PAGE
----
Volume 50, Issue 5 - May 2015

NewsAnalysis:RAILINGS

Getting Edgy: Handrail Code Change Means Managing Expectations

Safety comes at a cost, in one form or another.

Code adoption takes time, so most fabricators and suppliers haven’t yet seen a massive influx in orders for laminated glass due to a recently approved International Code Council (ICC) proposal that requires the use of laminated glass in handrail assemblies, guardrails or guard sections.

However, as more projects start popping up with laminated glass railings, a crucial piece of the puzzle for fabricators is managing customers’ expectations—particularly regarding exposed-edge
applications.

“People have been accustomed to polished edging,” says Bruce Butler, general manager of Hartung Glass Canada.

“When you have two pieces laminated together, there are two different polishes. Now, you’re lining up edges.
You’ve got to have the edges lined up and the holes lined up. Even if it’s done perfectly, it doesn’t look the same as single tempered ... and managing those expectations is important.”

Customers prefer the glass to be polished after lamination, Butler says, but that practice can affect whether the glass meets ASTM standards.

Kevin Nash of Architectural Glass North America (AGNORA) explains that while vision glass is “typically evaluated mostly on a two-dimensional plane, railing glass is critically viewed for its edgework, also. With laminated balustrades, your variables increase. Like tempered monolithic, you can judge edge polish, but now you’re also critical of edge alignment and interlayer edge treatment.”

Because of these factors, laminated glass in railings and balustrades puts a premium on fabricator ability and resources. Butler says manufacturing for laminated can be three times more difficult compared to tempered. And the cost is significantly higher.


Fabricators say the recent code changes calling for laminated glass in certain handrail applications have not yet spurred increased demand.


“From a fabricator’s perspective, laminated glass requires more capital, equipment, materials, labor and skills,” adds Nash. “Customers have a higher cost for laminated glass. It’s the price of gravity for overhead installations.”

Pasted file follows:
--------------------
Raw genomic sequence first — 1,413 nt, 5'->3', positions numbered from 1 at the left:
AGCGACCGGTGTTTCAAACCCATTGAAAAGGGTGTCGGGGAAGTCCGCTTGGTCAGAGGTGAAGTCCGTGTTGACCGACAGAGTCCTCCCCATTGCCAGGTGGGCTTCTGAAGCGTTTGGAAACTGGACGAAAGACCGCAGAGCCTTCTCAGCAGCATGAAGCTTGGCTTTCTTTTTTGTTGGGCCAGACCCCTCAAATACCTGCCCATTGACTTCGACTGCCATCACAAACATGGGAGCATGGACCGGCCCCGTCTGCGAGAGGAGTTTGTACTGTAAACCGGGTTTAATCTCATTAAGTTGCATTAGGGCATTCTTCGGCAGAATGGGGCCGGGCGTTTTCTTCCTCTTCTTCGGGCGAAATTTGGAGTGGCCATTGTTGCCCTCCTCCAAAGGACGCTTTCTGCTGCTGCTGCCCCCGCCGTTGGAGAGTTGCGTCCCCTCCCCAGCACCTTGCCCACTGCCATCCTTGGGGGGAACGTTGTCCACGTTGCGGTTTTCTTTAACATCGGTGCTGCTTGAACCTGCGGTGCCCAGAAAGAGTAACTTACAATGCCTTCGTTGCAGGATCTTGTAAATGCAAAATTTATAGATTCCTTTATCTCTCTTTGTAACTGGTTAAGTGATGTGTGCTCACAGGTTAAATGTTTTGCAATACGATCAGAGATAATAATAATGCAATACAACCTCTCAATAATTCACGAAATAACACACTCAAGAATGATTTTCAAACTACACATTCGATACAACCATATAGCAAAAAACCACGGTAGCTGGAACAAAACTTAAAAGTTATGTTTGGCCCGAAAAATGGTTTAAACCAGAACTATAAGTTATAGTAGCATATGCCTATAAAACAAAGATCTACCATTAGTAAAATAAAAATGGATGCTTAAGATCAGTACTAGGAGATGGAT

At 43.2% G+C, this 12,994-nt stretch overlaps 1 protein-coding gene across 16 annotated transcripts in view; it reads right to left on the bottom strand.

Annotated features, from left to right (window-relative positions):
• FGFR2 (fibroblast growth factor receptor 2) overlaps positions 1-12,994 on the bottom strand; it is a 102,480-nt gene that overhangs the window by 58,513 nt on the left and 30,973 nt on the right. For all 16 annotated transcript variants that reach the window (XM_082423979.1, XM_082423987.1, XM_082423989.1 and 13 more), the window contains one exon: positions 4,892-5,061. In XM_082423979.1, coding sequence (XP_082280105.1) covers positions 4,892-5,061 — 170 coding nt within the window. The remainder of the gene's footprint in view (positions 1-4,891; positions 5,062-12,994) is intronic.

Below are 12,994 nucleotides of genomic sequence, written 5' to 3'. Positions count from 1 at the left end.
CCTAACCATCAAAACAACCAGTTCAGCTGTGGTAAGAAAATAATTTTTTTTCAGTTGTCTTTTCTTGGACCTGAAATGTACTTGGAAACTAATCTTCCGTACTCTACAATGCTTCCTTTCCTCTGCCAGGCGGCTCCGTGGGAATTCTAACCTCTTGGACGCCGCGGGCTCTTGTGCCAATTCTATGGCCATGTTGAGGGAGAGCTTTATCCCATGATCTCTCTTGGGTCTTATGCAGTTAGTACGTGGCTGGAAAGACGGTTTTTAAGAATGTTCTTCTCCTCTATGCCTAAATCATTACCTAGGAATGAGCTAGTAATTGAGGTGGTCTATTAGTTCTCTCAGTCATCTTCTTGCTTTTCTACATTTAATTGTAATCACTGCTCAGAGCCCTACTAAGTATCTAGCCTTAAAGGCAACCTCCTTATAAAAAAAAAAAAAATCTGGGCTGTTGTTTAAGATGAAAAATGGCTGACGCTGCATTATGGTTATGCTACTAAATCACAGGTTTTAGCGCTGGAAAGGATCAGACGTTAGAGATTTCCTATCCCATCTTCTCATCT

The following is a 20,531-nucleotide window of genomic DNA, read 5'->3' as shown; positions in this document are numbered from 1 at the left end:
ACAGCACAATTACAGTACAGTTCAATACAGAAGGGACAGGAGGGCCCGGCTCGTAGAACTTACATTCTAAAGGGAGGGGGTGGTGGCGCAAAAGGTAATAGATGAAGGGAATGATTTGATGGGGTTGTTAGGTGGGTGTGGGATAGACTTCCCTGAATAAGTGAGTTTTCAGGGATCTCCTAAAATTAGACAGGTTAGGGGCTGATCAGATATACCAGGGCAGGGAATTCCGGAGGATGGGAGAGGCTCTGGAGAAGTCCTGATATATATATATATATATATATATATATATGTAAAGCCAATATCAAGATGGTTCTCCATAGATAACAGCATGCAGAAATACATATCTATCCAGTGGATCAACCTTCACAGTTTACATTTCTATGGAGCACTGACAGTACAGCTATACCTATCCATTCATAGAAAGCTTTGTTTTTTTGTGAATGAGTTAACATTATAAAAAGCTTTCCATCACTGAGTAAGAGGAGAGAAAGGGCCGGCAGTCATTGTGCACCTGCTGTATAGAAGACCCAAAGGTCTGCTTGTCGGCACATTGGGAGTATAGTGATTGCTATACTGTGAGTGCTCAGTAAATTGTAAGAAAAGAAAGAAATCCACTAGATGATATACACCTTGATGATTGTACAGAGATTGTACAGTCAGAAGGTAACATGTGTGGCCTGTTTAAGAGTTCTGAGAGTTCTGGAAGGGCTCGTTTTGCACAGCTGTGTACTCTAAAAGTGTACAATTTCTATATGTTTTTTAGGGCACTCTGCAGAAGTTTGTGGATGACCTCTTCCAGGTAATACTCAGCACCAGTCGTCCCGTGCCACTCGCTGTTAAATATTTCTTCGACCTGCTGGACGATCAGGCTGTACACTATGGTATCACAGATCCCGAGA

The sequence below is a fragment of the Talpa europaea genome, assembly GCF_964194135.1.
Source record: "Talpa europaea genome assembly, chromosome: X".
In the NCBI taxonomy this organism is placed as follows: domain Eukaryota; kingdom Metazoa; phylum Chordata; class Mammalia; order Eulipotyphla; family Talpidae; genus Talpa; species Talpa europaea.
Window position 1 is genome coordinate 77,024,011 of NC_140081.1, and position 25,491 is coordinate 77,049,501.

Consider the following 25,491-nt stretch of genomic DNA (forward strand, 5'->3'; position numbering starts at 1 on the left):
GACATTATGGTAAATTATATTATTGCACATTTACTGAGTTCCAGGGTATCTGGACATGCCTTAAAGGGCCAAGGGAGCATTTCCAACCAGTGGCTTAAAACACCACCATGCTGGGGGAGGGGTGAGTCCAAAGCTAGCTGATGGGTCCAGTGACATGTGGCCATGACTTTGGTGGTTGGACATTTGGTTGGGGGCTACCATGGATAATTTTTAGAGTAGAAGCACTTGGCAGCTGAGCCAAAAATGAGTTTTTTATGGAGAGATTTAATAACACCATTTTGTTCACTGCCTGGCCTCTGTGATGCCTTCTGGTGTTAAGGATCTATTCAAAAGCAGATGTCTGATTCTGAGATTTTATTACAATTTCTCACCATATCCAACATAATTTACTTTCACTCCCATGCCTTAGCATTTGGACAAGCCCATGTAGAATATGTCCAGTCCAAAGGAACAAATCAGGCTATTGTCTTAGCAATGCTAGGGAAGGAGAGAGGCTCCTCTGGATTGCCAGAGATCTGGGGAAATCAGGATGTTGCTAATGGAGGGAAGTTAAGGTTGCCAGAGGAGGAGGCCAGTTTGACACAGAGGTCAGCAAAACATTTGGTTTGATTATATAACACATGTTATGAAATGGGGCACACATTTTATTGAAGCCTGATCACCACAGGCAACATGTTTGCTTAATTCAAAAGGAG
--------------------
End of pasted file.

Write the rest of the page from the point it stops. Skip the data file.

Those kinds of challenges are not unique to North America, either.

Gary Aspden, marketing and technical manager at G. James Glass & Aluminum, says the Australia-based glass company made its policy years ago not to install tempered glass on balustrades of high-rise buildings due to the consequence of failure.

With that, the cost concern is one he sees come up as a result.

“Changing to heat-strengthened or [tempered] laminate for use in balustrades is a difficult sell due to the additional cost over monolithic [tempered] glass,” says Aspden. “However, like in North America, we hope changes to our building code will assist this process.”

Ultimately, time will tell how quickly the code changes will affect the demand for laminated glass—if at all. While there has been a lot of talk about the code changes of late, Butler says it hasn’t translated into significantly more purchase orders.

Viracon vice president Rick Voelker says laminated glass volume was virtually the same from 2013 to 2014, and he doesn’t anticipate a significant increase in 2015.

“Having been with Viracon for the past 38 years, the three most significant influences on laminated glass usage were the building code changes in the ‘70s requiring laminated glass overhead in skylights, hurricane impact code requirements and bomb blast applications,” he says. “We thought that laminated glass volumes may also be affected by the FEMA tornado glass design considerations, but as of yet haven’t seen this get legs under it, either.”

—Nick St. Denis



USG
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